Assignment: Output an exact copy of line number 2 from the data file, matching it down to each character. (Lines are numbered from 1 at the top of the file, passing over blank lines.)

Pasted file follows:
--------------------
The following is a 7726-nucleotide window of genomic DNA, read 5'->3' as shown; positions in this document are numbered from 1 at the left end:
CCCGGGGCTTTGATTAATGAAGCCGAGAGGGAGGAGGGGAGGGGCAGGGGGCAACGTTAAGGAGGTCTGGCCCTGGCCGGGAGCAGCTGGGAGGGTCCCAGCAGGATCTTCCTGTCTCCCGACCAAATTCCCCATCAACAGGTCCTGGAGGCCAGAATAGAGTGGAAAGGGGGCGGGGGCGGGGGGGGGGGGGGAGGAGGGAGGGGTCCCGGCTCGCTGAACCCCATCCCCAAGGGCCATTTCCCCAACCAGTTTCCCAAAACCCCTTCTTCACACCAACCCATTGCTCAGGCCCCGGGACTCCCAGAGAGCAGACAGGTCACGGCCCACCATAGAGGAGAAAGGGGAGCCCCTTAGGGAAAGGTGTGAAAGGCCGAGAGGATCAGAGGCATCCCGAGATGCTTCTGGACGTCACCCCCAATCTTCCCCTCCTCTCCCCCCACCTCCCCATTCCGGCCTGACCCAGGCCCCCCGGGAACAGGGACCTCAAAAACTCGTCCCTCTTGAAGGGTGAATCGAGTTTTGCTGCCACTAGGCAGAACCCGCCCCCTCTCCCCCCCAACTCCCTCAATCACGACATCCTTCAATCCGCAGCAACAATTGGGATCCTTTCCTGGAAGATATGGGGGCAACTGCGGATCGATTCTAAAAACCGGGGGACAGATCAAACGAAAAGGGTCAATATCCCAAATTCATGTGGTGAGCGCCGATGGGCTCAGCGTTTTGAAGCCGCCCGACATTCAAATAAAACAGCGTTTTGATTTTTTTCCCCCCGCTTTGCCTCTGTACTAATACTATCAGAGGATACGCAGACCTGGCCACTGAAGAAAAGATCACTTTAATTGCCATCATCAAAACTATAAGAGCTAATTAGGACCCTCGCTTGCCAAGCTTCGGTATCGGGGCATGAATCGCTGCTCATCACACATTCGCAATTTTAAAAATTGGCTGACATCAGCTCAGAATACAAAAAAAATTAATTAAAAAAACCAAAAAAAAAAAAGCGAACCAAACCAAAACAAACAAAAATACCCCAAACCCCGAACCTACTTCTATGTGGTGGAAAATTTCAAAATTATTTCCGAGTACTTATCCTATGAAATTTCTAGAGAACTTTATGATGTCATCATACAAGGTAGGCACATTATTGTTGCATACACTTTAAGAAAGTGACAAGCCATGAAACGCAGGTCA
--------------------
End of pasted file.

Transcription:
CCCGGGGCTTTGATTAATGAAGCCGAGAGGGAGGAGGGGAGGGGCAGGGGGCAACGTTAAGGAGGTCTGGCCCTGGCCGGGAGCAGCTGGGAGGGTCCCAGCAGGATCTTCCTGTCTCCCGACCAAATTCCCCATCAACAGGTCCTGGAGGCCAGAATAGAGTGGAAAGGGGGCGGGGGCGGGGGGGGGGGGGGAGGAGGGAGGGGTCCCGGCTCGCTGAACCCCATCCCCAAGGGCCATTTCCCCAACCAGTTTCCCAAAACCCCTTCTTCACACCAACCCATTGCTCAGGCCCCGGGACTCCCAGAGAGCAGACAGGTCACGGCCCACCATAGAGGAGAAAGGGGAGCCCCTTAGGGAAAGGTGTGAAAGGCCGAGAGGATCAGAGGCATCCCGAGATGCTTCTGGACGTCACCCCCAATCTTCCCCTCCTCTCCCCCCACCTCCCCATTCCGGCCTGACCCAGGCCCCCCGGGAACAGGGACCTCAAAAACTCGTCCCTCTTGAAGGGTGAATCGAGTTTTGCTGCCACTAGGCAGAACCCGCCCCCTCTCCCCCCCAACTCCCTCAATCACGACATCCTTCAATCCGCAGCAACAATTGGGATCCTTTCCTGGAAGATATGGGGGCAACTGCGGATCGATTCTAAAAACCGGGGGACAGATCAAACGAAAAGGGTCAATATCCCAAATTCATGTGGTGAGCGCCGATGGGCTCAGCGTTTTGAAGCCGCCCGACATTCAAATAAAACAGCGTTTTGATTTTTTTCCCCCCGCTTTGCCTCTGTACTAATACTATCAGAGGATACGCAGACCTGGCCACTGAAGAAAAGATCACTTTAATTGCCATCATCAAAACTATAAGAGCTAATTAGGACCCTCGCTTGCCAAGCTTCGGTATCGGGGCATGAATCGCTGCTCATCACACATTCGCAATTTTAAAAATTGGCTGACATCAGCTCAGAATACAAAAAAAATTAATTAAAAAAACCAAAAAAAAAAAAGCGAACCAAACCAAAACAAACAAAAATACCCCAAACCCCGAACCTACTTCTATGTGGTGGAAAATTTCAAAATTATTTCCGAGTACTTATCCTATGAAATTTCTAGAGAACTTTATGATGTCATCATACAAGGTAGGCACATTATTGTTGCATACACTTTAAGAAAGTGACAAGCCATGAAACGCAGGTCA